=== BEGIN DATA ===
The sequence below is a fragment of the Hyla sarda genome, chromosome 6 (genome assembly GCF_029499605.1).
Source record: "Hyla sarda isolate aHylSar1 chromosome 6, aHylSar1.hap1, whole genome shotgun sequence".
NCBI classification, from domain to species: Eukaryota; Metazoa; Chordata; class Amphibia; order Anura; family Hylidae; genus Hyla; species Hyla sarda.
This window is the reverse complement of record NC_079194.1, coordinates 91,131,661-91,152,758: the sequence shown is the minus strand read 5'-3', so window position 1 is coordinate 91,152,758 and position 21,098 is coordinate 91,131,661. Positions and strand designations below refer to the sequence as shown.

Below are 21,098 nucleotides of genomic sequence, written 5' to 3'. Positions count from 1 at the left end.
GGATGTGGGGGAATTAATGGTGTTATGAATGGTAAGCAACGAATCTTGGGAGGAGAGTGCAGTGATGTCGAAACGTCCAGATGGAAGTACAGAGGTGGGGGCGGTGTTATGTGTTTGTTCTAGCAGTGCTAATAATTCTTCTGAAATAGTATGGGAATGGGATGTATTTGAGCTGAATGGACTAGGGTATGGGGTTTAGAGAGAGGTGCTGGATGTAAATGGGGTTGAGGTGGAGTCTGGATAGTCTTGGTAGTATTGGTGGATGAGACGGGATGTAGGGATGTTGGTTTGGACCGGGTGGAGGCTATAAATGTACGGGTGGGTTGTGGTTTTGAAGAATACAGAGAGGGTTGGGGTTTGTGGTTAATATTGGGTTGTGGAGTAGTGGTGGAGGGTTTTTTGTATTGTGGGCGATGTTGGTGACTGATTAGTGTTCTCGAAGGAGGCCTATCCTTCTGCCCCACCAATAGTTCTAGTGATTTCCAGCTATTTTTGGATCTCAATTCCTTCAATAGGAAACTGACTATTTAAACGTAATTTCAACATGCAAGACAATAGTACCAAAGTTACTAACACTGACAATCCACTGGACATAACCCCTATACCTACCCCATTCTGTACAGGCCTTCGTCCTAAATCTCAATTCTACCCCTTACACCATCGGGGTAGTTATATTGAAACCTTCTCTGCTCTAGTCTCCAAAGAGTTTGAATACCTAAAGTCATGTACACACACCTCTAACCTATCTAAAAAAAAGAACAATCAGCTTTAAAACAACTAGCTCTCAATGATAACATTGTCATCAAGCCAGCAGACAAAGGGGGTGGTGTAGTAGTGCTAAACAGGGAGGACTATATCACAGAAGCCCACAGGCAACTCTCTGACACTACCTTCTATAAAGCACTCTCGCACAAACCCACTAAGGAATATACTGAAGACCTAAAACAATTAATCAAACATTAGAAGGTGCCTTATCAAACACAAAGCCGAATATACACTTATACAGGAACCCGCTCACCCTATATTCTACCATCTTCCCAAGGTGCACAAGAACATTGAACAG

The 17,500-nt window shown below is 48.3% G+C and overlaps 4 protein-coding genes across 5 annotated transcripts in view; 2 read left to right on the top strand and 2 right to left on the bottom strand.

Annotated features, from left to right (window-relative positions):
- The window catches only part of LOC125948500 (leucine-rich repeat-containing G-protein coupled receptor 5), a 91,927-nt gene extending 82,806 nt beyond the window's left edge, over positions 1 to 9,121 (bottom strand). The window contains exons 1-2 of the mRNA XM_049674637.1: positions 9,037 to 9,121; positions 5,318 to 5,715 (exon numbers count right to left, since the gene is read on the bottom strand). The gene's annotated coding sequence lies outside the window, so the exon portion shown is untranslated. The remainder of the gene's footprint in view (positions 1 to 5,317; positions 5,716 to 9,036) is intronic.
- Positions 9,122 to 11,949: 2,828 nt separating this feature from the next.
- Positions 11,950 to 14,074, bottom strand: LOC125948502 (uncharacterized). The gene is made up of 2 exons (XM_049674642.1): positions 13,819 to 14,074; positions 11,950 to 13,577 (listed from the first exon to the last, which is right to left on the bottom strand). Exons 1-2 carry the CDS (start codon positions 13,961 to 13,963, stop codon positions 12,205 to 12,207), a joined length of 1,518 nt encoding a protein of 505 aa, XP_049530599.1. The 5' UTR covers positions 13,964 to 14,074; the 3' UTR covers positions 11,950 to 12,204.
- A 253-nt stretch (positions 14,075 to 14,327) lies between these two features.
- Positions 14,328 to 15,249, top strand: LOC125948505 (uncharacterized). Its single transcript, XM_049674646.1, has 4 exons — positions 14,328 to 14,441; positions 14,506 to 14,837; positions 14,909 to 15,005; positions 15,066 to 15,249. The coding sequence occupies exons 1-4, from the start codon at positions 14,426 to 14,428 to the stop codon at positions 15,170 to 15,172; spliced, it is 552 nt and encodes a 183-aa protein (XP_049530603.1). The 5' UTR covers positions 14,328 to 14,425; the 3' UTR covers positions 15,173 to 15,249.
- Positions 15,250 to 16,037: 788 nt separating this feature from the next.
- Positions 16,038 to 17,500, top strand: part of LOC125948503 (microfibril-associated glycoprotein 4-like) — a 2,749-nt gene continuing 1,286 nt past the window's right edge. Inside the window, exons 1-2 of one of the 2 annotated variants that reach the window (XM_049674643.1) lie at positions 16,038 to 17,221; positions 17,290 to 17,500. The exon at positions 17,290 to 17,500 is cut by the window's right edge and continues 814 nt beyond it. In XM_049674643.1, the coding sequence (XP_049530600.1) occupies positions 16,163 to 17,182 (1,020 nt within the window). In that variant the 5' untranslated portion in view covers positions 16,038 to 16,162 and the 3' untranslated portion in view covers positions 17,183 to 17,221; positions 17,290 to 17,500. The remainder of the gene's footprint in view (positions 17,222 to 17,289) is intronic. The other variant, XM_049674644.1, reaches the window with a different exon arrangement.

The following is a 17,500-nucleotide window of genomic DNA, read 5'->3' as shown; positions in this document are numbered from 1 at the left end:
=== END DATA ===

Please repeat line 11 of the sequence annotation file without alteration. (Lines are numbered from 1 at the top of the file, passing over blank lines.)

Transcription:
- Positions 11,950 to 14,074, bottom strand: LOC125948502 (uncharacterized). The gene is made up of 2 exons (XM_049674642.1): positions 13,819 to 14,074; positions 11,950 to 13,577 (listed from the first exon to the last, which is right to left on the bottom strand). Exons 1-2 carry the CDS (start codon positions 13,961 to 13,963, stop codon positions 12,205 to 12,207), a joined length of 1,518 nt encoding a protein of 505 aa, XP_049530599.1. The 5' UTR covers positions 13,964 to 14,074; the 3' UTR covers positions 11,950 to 12,204.